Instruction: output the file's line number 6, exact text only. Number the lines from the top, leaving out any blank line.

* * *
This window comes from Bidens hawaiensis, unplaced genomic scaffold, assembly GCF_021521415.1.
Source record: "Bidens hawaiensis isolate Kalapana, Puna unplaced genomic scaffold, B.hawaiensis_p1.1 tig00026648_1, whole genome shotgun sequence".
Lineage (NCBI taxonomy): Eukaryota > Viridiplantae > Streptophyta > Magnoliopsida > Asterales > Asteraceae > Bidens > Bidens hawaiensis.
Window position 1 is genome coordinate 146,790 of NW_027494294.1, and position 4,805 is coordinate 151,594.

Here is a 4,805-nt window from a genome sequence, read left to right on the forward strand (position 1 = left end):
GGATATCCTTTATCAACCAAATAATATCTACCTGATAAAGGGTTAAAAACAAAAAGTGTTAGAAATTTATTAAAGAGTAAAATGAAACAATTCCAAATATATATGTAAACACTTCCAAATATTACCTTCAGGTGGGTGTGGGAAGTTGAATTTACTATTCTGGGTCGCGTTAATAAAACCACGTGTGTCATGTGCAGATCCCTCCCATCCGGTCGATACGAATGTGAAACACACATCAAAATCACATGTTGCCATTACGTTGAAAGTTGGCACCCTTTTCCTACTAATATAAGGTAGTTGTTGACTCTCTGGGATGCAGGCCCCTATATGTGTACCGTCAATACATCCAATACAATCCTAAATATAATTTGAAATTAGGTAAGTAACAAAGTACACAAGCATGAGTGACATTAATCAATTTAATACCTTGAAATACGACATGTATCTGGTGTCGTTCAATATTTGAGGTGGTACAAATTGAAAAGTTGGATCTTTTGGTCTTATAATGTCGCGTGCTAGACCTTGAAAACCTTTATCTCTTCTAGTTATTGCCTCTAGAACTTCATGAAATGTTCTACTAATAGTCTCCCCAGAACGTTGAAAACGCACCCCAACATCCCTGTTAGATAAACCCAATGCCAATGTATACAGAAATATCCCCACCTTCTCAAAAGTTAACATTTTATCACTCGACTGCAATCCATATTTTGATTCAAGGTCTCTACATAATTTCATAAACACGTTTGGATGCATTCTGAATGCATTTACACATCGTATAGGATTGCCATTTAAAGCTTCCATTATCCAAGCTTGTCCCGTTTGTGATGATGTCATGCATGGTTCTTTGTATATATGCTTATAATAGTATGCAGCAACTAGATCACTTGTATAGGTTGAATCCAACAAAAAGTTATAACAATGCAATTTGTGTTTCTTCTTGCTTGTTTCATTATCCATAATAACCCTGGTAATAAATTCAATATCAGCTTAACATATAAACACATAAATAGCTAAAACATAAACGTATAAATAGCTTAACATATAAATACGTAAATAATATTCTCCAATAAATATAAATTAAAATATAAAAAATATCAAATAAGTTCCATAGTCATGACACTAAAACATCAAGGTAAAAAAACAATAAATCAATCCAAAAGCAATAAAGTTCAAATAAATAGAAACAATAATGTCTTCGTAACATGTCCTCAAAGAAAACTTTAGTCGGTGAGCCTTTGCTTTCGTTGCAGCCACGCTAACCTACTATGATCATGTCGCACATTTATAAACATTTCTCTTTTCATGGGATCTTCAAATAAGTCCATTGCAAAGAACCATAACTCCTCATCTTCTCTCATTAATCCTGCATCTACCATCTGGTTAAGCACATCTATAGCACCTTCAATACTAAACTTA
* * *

GGATATCCTTTATCAACCAAATAATATCTACCTGATAAAGGGTTAAAAACAAAAAGTGTTAGAAATTTATTAAAGAGTAAAATGAAACAATTCCAAATATATATGTAAACACTTCCAAATATTACCTTCAGGTGGGTGTGGGAAGTTGAATTTACTATTCTGGGTCGCGTTAATAAAACCACGTGTGTCATGTGCAGATCCCTCCCATCCGGTCGATACGAATGTGAAACACACATCAAAATCACATGTTGCCATTACGTTGAAAGTTGGCACCCTTTTCCTACTAATATAAGGTAGTTGTTGACTCTCTGGGATGCAGGCCCCTATATGTGTACCGTCAATACATCCAATACAATCCTAAATATAATTTGAAATTAGGTAAGTAACAAAGTACACAAGCATGAGTGACATTAATCAATTTAATACCTTGAAATACGACATGTATCTGGTGTCGTTCAATATTTGAGGTGGTACAAATTGAAAAGTTGGATCTTTTGGTCTTATAATGTCGCGTGCTAGACCTTGAAAACCTTTATCTCTTCTAGTTATTGCCTCTAGAACTTCATGAAATGTTCTACTAATAGTCTCCCCAGAACGTTGAAAACGCACCCCAACATCCCTGTTAGATAAACCCAATGCCAATGTATACAGAAATATCCCCACCTTCTCAAAAGTTAACATTTTATCACTCGACTGCAATCCATATTTTGATTCAAGGTCTCTACATAATTTCATAAACACGTTTGGATGCATTCTGAATGCATTTACACATCGTATAGGATTGCCATTTAAAGCTTCCATTATCCAAGCTTGTCCCGTTTGTGATGATGTCATGCATGGTTCTTTGTATATATGCTTATAATAGTATGCAGCAACTAGATCACTTGTATAGGTTGAATCCAACAAAAAGTTATAACAATGCAATTTGTGTTTCTTCTTGCTTGTTTCATTATCCATAATAACCCTGGTAATAAATTCAATATCAGCTTAACATATAAACACATAAATAGCTAAAACATAAACGTATAAATAGCTTAACATATAAATACGTAAATAATATTCTCCAATAAATATAAATTAAAATATAAAAAATATCAAATAAGTTCCATAGTCATGACACTAAAACATCAAGGTAAAAAAACAATAAATCAATCCAAAAGCAATAAAGTTCAAATAAATAGAAACAATAATGTCTTCGTAACATGTCCTCAAAGAAAACTTTAGTCGGTGAGCCTTTGCTTTCGTTGCAGCCACGCTAACCTACTATGATCATGTCGCACATTTATAAACATTTCTCTTTTCATGGGATCTTCAAATAAGTCCATTGCAAAGAACCATAACTCCTCATCTTCTCTCATTAATCCTGCATCTACCATCTGGTTAAGCACATCTATAGCACCTTCAATACTAAACTTA